WASHINGTON — An obscure arm of the Justice Department known as “America’s peacemaker” banned reporters and non-residents from two town hall meetings Monday in Ferguson, Missouri. The ban was enforced by Ferguson police officers, even though a city spokesman said local officials wouldn't prevent outsiders from attending.
DOJ’s Community Relations Service, or CRS, a small government agency charged with conflict resolution, is mediating a series of meetings in the St. Louis suburb, which was rocked by protests after a police officer shot and killed 18-year-old Michael Brown last month.
Initially, a spokesman working for the city of Ferguson had promoted the meetings to the media. But CRS, which is "required by law to conduct its activities in confidence and without publicity,” didn't want reporters or citizens from neighboring communities to attend.
“It's their meeting,” Devin James, a spokesman for Ferguson, told The Huffington Post, referring to the DOJ agency. “They’re calling the shots. So they have the authority to shut it down, keep it open, moderate it, whatever. It’s pretty much going to be on them whether they decide to — using your terminology — ban or whatever. We’re not enforcing that.”
Photos from one of the events, however, showed Ferguson police checking IDs at the door. Authorities also ejected a Ferguson resident for recording the meeting, but allowed him to return when he promised to stop. A local Democratic committeewoman was temporarily barred.
The prohibition affects high-profile protesters who are not technically residents of Ferguson, but, rather, live in other towns in St. Louis County or in the city of St. Louis itself. One well-known protester named Johnetta Elzie, a 25-year-old who goes by @Nettaaaaaaaa on Twitter, said she wasn’t planning to attend either of the two meetings because she wasn’t a resident of the city. Elzie added that she didn’t know of many protesters who are actually Ferguson residents.
City Attorney Stephanie Karr told The St. Louis Dispatch that she does not believe that banning non-residents from the meetings would violate Missouri’s Sunshine Law, which requires government meetings to be opened to the public, because there wouldn’t be enough members of the city council at each meeting to reach the quorum needed to trigger the law.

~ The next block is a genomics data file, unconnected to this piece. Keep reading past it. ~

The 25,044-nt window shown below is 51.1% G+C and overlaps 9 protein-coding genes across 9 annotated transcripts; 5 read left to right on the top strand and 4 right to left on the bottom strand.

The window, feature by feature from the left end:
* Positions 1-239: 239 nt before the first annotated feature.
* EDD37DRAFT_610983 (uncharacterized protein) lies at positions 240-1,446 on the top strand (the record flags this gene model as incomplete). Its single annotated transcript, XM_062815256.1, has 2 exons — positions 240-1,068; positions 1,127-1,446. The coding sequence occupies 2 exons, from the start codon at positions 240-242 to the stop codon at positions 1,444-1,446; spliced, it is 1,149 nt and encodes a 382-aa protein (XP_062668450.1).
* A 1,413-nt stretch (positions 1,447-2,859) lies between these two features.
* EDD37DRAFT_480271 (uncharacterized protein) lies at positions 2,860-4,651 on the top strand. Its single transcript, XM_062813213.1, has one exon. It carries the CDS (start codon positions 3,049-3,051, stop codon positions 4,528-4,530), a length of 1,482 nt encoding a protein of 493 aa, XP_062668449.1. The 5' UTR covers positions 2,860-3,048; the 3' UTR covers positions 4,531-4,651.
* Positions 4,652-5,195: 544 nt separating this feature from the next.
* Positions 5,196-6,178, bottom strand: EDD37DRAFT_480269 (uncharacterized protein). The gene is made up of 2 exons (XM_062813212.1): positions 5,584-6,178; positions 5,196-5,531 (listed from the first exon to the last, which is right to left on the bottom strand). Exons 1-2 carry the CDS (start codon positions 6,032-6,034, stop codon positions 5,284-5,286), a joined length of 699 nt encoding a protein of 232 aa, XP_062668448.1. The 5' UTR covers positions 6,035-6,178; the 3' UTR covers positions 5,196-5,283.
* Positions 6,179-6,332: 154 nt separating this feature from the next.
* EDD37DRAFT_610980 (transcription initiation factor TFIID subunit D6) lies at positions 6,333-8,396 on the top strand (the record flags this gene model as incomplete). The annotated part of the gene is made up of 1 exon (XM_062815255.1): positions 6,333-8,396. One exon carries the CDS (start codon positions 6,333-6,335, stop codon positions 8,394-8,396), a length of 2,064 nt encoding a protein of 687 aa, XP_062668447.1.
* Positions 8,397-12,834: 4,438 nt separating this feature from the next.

The question of who can attend the town hall meetings is complicated by the major role that social media reporting played in the Ferguson protests. Several demonstrators, some of whom are Ferguson residents and others who live in the greater St. Louis region, gained significant followings on Twitter for posting updates and short videos during the protests as police used military-style equipment and tear gas on protesters over the course of several nights.
CRS, first formed under the Civil Rights Act of 1964, has been involved in calming tense situations in the wake of several high-profile conflicts in recent years. Notably, it helped ease tension in Sanford, Florida, following the death of Trayvon Martin.
The involvement of the DOJ agency is one of several federal responses to Brown's death and the resulting protests. The FBI launched a civil rights investigation into the circumstances of Brown's death, and officials with DOJ's Community Orienting Policing Services office put officials around Ferguson in contact with other police chiefs who had handled large-scale demonstrations. Attorney General Eric Holder also visited the town and said he was struck by what he heard from residents there.
Both meetings are being held at churches in Ferguson: one at Wellspring Church and the other at Our Lady of Guadalupe Church. Another meeting was supposed to take place at City Hall, but that was cancelled just hours before the meeting on Monday afternoon.
Mariah Stewart, The Huffington Post’s Ferguson Fellow, is planning to cover the meetings this evening.
This article has been updated to note that Ferguson police were checking IDs and banning non-residents at one of the meetings.